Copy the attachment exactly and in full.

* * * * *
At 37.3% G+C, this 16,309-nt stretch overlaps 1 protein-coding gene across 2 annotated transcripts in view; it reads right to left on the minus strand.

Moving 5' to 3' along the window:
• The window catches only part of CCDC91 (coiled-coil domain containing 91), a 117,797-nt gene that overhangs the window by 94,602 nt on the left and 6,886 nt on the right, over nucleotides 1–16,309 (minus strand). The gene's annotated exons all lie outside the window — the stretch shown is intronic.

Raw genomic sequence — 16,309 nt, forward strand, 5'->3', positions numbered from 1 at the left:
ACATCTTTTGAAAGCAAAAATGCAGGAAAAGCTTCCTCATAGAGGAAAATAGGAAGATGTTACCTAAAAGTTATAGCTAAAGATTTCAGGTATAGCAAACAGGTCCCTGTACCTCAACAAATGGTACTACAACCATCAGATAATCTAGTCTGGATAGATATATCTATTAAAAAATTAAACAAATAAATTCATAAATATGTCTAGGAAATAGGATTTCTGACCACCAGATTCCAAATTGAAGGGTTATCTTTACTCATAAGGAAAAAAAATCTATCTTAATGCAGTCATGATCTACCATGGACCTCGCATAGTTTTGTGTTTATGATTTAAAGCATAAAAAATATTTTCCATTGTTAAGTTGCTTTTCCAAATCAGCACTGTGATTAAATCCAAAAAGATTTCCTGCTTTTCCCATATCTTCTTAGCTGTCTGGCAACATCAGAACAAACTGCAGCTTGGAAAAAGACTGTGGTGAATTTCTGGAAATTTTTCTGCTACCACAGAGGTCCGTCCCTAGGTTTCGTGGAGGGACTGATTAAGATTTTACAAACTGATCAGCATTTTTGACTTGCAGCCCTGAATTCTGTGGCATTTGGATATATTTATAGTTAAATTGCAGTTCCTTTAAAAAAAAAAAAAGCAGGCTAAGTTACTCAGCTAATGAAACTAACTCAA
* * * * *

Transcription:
At 37.3% G+C, this 16,309-nt stretch overlaps 1 protein-coding gene across 2 annotated transcripts in view; it reads right to left on the minus strand.

Moving 5' to 3' along the window:
• The window catches only part of CCDC91 (coiled-coil domain containing 91), a 117,797-nt gene that overhangs the window by 94,602 nt on the left and 6,886 nt on the right, over nucleotides 1–16,309 (minus strand). The gene's annotated exons all lie outside the window — the stretch shown is intronic.

Raw genomic sequence — 16,309 nt, forward strand, 5'->3', positions numbered from 1 at the left:
ACATCTTTTGAAAGCAAAAATGCAGGAAAAGCTTCCTCATAGAGGAAAATAGGAAGATGTTACCTAAAAGTTATAGCTAAAGATTTCAGGTATAGCAAACAGGTCCCTGTACCTCAACAAATGGTACTACAACCATCAGATAATCTAGTCTGGATAGATATATCTATTAAAAAATTAAACAAATAAATTCATAAATATGTCTAGGAAATAGGATTTCTGACCACCAGATTCCAAATTGAAGGGTTATCTTTACTCATAAGGAAAAAAAATCTATCTTAATGCAGTCATGATCTACCATGGACCTCGCATAGTTTTGTGTTTATGATTTAAAGCATAAAAAATATTTTCCATTGTTAAGTTGCTTTTCCAAATCAGCACTGTGATTAAATCCAAAAAGATTTCCTGCTTTTCCCATATCTTCTTAGCTGTCTGGCAACATCAGAACAAACTGCAGCTTGGAAAAAGACTGTGGTGAATTTCTGGAAATTTTTCTGCTACCACAGAGGTCCGTCCCTAGGTTTCGTGGAGGGACTGATTAAGATTTTACAAACTGATCAGCATTTTTGACTTGCAGCCCTGAATTCTGTGGCATTTGGATATATTTATAGTTAAATTGCAGTTCCTTTAAAAAAAAAAAAAGCAGGCTAAGTTACTCAGCTAATGAAACTAACTCAA